• cities & towns

  • women

  • archaeology

  • buildings

  • photographers

  • mountains

  • men

  • archaeological site

  • insects

  • bodies of water

  • shrubs

  • flowers

Collection level subject strengths
Collection level subject strengths

Top ranked subject headings: better landscape view

  • Social Studies (80% of collections):

    • U.S. history

    • state history

    • world history

    • U.S. government

    • urban studies

    • anthropology

    • geography …

  • Arts (46% of collections):

    • visual arts

    • photography

    • popular culture

    • architecture

    • music

    • history of art ...

Changes in intended primary audience
Changes in “intended” primary audience

  • Scholars – 88% (n=72) of collections

    increase from 84% in 2003 (n=94)

  • General public – 83%

  • Undergraduates – 82%

  • High school students – 79%

    increase from 59%

  • K-12 audience – 75%,

    increase from 65%

But most only have anecdotal evidence of user base. Some beginning to study use.

New content
New content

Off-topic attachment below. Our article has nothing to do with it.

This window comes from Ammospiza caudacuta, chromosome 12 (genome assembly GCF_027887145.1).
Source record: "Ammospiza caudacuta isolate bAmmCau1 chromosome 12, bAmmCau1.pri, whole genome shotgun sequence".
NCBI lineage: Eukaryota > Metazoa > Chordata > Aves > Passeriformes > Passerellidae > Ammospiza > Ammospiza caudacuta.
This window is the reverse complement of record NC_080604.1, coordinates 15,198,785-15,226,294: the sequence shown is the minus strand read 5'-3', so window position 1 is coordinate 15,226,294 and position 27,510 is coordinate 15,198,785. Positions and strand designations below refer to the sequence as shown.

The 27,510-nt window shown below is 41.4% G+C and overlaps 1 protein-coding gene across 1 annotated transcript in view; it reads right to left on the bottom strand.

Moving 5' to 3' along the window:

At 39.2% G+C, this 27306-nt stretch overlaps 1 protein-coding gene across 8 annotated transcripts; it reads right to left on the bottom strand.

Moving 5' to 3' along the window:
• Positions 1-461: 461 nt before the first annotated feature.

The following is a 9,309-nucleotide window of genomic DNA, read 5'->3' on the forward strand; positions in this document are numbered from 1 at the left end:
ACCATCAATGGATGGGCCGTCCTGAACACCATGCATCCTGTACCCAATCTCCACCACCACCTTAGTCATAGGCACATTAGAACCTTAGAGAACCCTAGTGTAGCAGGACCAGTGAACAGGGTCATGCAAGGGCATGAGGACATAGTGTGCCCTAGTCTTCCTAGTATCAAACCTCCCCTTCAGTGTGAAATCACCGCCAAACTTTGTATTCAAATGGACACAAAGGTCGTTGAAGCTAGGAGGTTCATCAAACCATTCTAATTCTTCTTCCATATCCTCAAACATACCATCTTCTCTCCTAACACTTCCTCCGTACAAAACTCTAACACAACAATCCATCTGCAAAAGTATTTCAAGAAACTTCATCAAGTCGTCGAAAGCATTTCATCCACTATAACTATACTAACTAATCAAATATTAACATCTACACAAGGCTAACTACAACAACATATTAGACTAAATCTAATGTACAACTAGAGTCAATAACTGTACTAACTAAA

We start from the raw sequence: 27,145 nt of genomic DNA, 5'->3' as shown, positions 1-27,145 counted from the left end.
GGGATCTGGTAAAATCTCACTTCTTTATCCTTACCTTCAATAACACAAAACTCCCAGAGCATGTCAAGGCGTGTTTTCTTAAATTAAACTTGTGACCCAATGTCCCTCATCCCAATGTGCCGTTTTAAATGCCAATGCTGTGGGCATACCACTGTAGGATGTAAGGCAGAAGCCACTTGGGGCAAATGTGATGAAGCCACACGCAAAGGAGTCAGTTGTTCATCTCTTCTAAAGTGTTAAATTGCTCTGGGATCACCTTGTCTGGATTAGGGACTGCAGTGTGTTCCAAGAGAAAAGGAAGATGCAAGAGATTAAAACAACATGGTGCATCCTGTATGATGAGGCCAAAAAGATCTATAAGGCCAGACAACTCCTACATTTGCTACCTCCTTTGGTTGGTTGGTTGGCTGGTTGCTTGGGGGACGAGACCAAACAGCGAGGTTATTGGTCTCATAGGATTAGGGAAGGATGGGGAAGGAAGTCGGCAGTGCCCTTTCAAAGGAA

Similar increase in all types, except interactive resources more pronounced (institutions responding in 2003 & 2006)

Multiple scheme use

←2003 (n=94)

2006 (n=59) ↓

Multiple scheme use

Surprisingly, multiple scheme use

is as common in non-collaborative as

in collaborative projects.

Changes in dublin core and marc use
Changes in Dublin Core and MARC use

  • MARC or Dublin Core, up from 79% to 85%

  • Dublin Core only, up from 11% to 30%

  • Dublin Core alone or in combination with other schemes, up from 50% to 58%

  • MARC only, up from 4% to 8%

  • MARCalone or in combination with other schemes,down from 29% to 27%

Changes in metadata sharing
Changes in metadata sharing

Surveys indicated:

  • 20% (n=66) of projects conform to OAI-PMH in 2006, up from 16% in 2003 (n=94)

  • Another 26% (17 projects) plan to apply OAI-PMH, including:

    • 6 academic libraries

    • 2 each - state libraries, library consortia, academic museums, and archives

    • 1 each – botanical garden, public library, and academic department

  • Most current counts: 195 collections with 36% harvested.